It's just me and my dogs. Outside assistance is prohibited. There are checkpoints where we can go in to find a dry place to sleep. (There are) resupplies and vets at every checkpoint. We start with 16 dogs and that's all we get. The ones that can't continue, or we don't feel like they're having a good time, get flown home.

What are the most extreme weather conditions you've raced in?

I've seen 60, 70 below zero. The dogs do fine. I have a hard time staying warm at those temperatures. It means you have to eat a lot. I've seen winds hard enough to obliterate a trail in a matter of minutes. A couple years ago, I was trying to get my dogs to cross some overflow, which is where liquid water flows over ice. I was trying to negotiate some open water, tripped and fell and went face first. I was submerged in water at 20 below zero. It sounds a lot scarier than it was. I just jumped up and smacked the ice off me.

With the extreme conditions and lack of sleep, why do you keep coming back?

You know when people go and do (Mount) Everest, where they come back and they're beat up and exhausted and the top of the mountain was just grueling? All they can say was that they just had to do it. It's a challenge, and it's beautiful too. The things you see, the places you go -- you're not going to experience it if you just go out in an airplane and spend a couple hours. I spend days submerged in that environment.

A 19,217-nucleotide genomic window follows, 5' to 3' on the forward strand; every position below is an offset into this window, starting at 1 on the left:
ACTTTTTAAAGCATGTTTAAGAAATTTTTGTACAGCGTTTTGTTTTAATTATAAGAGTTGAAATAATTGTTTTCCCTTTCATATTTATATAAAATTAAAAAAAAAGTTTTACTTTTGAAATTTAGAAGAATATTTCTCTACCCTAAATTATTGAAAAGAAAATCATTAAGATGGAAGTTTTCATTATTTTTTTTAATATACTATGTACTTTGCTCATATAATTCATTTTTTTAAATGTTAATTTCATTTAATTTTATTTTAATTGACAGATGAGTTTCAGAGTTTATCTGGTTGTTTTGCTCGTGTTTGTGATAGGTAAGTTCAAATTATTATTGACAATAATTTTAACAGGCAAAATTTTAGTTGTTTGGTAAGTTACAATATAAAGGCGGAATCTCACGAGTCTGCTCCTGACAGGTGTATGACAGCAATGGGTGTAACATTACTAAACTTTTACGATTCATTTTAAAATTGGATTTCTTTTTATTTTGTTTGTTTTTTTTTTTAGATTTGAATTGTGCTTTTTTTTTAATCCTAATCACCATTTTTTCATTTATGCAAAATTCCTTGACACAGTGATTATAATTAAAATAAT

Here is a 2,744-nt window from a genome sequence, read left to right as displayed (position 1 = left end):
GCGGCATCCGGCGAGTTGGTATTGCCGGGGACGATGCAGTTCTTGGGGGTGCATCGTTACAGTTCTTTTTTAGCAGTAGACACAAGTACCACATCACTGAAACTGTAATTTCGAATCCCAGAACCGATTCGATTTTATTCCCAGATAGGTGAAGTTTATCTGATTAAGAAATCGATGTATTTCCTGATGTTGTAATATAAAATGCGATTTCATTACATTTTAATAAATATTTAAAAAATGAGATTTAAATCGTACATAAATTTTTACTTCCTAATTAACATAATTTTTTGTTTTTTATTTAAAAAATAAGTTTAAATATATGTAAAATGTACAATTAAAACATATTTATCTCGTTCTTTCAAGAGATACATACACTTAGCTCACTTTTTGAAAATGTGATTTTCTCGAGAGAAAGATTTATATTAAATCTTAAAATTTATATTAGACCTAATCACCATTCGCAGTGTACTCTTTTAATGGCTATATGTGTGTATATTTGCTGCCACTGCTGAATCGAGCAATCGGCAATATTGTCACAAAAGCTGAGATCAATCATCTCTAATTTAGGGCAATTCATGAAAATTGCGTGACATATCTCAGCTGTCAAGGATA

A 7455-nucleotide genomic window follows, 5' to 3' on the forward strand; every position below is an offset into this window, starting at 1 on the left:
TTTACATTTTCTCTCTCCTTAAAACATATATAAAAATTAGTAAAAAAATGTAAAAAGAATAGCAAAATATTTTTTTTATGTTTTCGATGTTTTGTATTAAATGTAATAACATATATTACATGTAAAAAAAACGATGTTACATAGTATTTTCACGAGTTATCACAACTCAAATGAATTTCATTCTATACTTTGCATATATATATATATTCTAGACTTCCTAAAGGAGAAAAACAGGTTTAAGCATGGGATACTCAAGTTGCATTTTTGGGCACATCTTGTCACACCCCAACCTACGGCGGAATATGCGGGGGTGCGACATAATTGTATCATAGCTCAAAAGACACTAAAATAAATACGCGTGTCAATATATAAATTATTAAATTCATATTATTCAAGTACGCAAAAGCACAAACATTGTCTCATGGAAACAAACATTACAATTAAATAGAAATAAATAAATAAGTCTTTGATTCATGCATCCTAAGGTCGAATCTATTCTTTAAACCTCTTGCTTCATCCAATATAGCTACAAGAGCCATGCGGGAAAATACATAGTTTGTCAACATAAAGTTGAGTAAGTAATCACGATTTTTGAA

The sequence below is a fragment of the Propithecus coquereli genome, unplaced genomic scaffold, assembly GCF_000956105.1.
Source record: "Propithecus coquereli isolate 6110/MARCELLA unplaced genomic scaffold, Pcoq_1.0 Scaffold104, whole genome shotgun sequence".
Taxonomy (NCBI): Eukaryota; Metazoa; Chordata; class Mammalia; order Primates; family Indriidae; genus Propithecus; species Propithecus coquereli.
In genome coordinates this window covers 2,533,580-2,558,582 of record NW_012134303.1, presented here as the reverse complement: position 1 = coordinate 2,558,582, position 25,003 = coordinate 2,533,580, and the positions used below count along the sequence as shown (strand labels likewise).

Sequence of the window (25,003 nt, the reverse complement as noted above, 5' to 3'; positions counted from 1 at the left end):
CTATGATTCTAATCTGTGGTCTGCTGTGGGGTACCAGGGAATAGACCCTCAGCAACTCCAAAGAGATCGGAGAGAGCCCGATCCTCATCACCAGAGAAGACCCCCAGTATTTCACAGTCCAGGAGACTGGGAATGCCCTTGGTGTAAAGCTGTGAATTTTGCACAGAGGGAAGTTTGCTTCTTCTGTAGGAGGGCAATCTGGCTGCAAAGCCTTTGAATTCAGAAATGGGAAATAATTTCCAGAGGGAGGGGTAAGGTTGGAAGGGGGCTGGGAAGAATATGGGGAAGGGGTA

It's also the dogs. There's something really amazing about the bond you get with a dog that you've raised. (You've) watched them be born, trained them, lived with them and been out on the trail with them. You don't get that with house pets. There's something different you get when you go out and work with a team.

How do you balance your full-time job with handling dogs? What does a typical day look like for you?

I think I'm the only one crazy enough to try to do this (laughing). Because of what I do, I have to live out away from the cities near miles and miles of trails, so I live about an hour from my job, so I get up around 6 a.m. and I'm out the door by 6:20. I work from 7:30 to 3:30 and drive straight home, grab something to eat and go run dogs. It takes about an hour by the time you get your sled rigged and the dogs in their booties and jackets if it's cold. We run for two to three hours, then get them all undressed and unharnessed and then feed them. By that time, it's time for me to go to bed. When we're training we aim for about 10 miles an hour, so that's about 20 to 25 miles per day.

Things like cleaning the dog lot and preparing all the meals -- we feed them a lot of meat and that takes a lot of processing. I rely on help from my husband and my helpers. And then things like cleaning the house and laundry and grocery shopping -- that's at the very end.

I've heard that saying "mush" to get dogs to run isn't how you really get them to run. How do you do it, and what else should people know about the dogs?

The thing about sled dogs -- all they want to do is go. The same way a lab only ever wants to chase a ball, it could be exhausted and it will still chase a ball. Sled dogs want to run. I don't really say anything, I just let them go. They do know their left and right, and they know things like 'easy' but mostly they just want to go, even 700 or 800 miles into a race.

I want people to understand we're not making these dogs do it. People are worried about these sled dogs. I want them to understand how much love we have for these dogs. I do what's best for my dogs no matter what the outcome to me. What's best for them is to run, they live for it.

--Follow Sarah Kuta on Twitter: @SarahKuta.